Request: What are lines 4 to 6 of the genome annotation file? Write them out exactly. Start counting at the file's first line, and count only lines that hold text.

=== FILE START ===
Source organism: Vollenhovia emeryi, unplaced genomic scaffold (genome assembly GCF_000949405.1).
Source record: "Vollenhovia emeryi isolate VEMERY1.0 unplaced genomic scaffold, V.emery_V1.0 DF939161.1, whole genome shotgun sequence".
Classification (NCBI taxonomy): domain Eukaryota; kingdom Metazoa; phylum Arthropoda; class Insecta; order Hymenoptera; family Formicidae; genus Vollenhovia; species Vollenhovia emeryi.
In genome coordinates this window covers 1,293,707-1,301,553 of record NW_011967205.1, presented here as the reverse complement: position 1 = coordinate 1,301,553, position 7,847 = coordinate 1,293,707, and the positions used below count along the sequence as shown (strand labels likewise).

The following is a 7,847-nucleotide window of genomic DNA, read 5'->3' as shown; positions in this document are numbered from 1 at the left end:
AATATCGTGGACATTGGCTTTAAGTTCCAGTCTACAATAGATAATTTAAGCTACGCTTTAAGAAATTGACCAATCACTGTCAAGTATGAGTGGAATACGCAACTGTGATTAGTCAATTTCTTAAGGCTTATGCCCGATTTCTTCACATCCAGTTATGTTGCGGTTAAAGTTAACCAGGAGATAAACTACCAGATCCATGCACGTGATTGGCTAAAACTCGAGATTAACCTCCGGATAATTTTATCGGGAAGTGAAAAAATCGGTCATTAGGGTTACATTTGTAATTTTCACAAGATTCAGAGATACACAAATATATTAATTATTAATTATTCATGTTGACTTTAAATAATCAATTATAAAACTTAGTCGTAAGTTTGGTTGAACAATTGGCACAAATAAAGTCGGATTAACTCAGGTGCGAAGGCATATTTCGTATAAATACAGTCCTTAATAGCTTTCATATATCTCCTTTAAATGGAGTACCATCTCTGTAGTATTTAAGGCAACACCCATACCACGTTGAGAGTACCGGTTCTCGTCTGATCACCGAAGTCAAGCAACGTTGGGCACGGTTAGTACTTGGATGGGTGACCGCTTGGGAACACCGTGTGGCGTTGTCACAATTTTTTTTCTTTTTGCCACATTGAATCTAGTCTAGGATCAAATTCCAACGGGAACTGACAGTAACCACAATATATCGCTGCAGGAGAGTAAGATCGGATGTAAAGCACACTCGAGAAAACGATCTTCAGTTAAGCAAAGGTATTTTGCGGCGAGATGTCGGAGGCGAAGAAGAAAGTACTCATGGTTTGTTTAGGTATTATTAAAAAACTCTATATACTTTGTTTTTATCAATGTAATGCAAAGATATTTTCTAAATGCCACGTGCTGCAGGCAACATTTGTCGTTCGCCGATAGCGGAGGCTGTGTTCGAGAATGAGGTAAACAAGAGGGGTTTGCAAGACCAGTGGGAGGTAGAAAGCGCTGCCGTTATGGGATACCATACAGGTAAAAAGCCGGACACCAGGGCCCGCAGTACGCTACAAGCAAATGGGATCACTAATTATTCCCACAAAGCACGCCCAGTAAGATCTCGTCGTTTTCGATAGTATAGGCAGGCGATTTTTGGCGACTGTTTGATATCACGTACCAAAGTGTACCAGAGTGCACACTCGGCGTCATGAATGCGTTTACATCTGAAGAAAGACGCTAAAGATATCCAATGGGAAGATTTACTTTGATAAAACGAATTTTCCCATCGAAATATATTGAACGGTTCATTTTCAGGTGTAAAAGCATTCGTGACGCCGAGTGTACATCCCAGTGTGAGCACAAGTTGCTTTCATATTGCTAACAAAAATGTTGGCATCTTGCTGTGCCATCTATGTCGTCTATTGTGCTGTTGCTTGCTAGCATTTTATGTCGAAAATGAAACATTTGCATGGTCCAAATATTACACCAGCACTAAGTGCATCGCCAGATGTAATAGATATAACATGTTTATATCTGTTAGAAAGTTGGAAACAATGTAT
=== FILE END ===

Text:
In genome coordinates this window covers 1,293,707-1,301,553 of record NW_011967205.1, presented here as the reverse complement: position 1 = coordinate 1,301,553, position 7,847 = coordinate 1,293,707, and the positions used below count along the sequence as shown (strand labels likewise).

The following is a 7,847-nucleotide window of genomic DNA, read 5'->3' as shown; positions in this document are numbered from 1 at the left end:
AATATCGTGGACATTGGCTTTAAGTTCCAGTCTACAATAGATAATTTAAGCTACGCTTTAAGAAATTGACCAATCACTGTCAAGTATGAGTGGAATACGCAACTGTGATTAGTCAATTTCTTAAGGCTTATGCCCGATTTCTTCACATCCAGTTATGTTGCGGTTAAAGTTAACCAGGAGATAAACTACCAGATCCATGCACGTGATTGGCTAAAACTCGAGATTAACCTCCGGATAATTTTATCGGGAAGTGAAAAAATCGGTCATTAGGGTTACATTTGTAATTTTCACAAGATTCAGAGATACACAAATATATTAATTATTAATTATTCATGTTGACTTTAAATAATCAATTATAAAACTTAGTCGTAAGTTTGGTTGAACAATTGGCACAAATAAAGTCGGATTAACTCAGGTGCGAAGGCATATTTCGTATAAATACAGTCCTTAATAGCTTTCATATATCTCCTTTAAATGGAGTACCATCTCTGTAGTATTTAAGGCAACACCCATACCACGTTGAGAGTACCGGTTCTCGTCTGATCACCGAAGTCAAGCAACGTTGGGCACGGTTAGTACTTGGATGGGTGACCGCTTGGGAACACCGTGTGGCGTTGTCACAATTTTTTTTCTTTTTGCCACATTGAATCTAGTCTAGGATCAAATTCCAACGGGAACTGACAGTAACCACAATATATCGCTGCAGGAGAGTAAGATCGGATGTAAAGCACACTCGAGAAAACGATCTTCAGTTAAGCAAAGGTATTTTGCGGCGAGATGTCGGAGGCGAAGAAGAAAGTACTCATGGTTTGTTTAGGTATTATTAAAAAACTCTATATACTTTGTTTTTATCAATGTAATGCAAAGATATTTTCTAAATGCCACGTGCTGCAGGCAACATTTGTCGTTCGCCGATAGCGGAGGCTGTGTTCGAGAATGAGGTAAACAAGAGGGGTTTGCAAGACCAGTGGGAGGTAGAAAGCGCTGCCGTTATGGGATACCATACAGGTAAAAAGCCGGACACCAGGGCCCGCAGTACGCTACAAGCAAATGGGATCACTAATTATTCCCACAAAGCACGCCCAGTAAGATCTCGTCGTTTTCGATAGTATAGGCAGGCGATTTTTGGCGACTGTTTGATATCACGTACCAAAGTGTACCAGAGTGCACACTCGGCGTCATGAATGCGTTTACATCTGAAGAAAGACGCTAAAGATATCCAATGGGAAGATTTACTTTGATAAAACGAATTTTCCCATCGAAATATATTGAACGGTTCATTTTCAGGTGTAAAAGCATTCGTGACGCCGAGTGTACATCCCAGTGTGAGCACAAGTTGCTTTCATATTGCTAACAAAAATGTTGGCATCTTGCTGTGCCATCTATGTCGTCTATTGTGCTGTTGCTTGCTAGCATTTTATGTCGAAAATGAAACATTTGCATGGTCCAAATATTACACCAGCACTAAGTGCATCGCCAGATGTAATAGATATAACATGTTTATATCTGTTAGAAAGTTGGAAACAATGTAT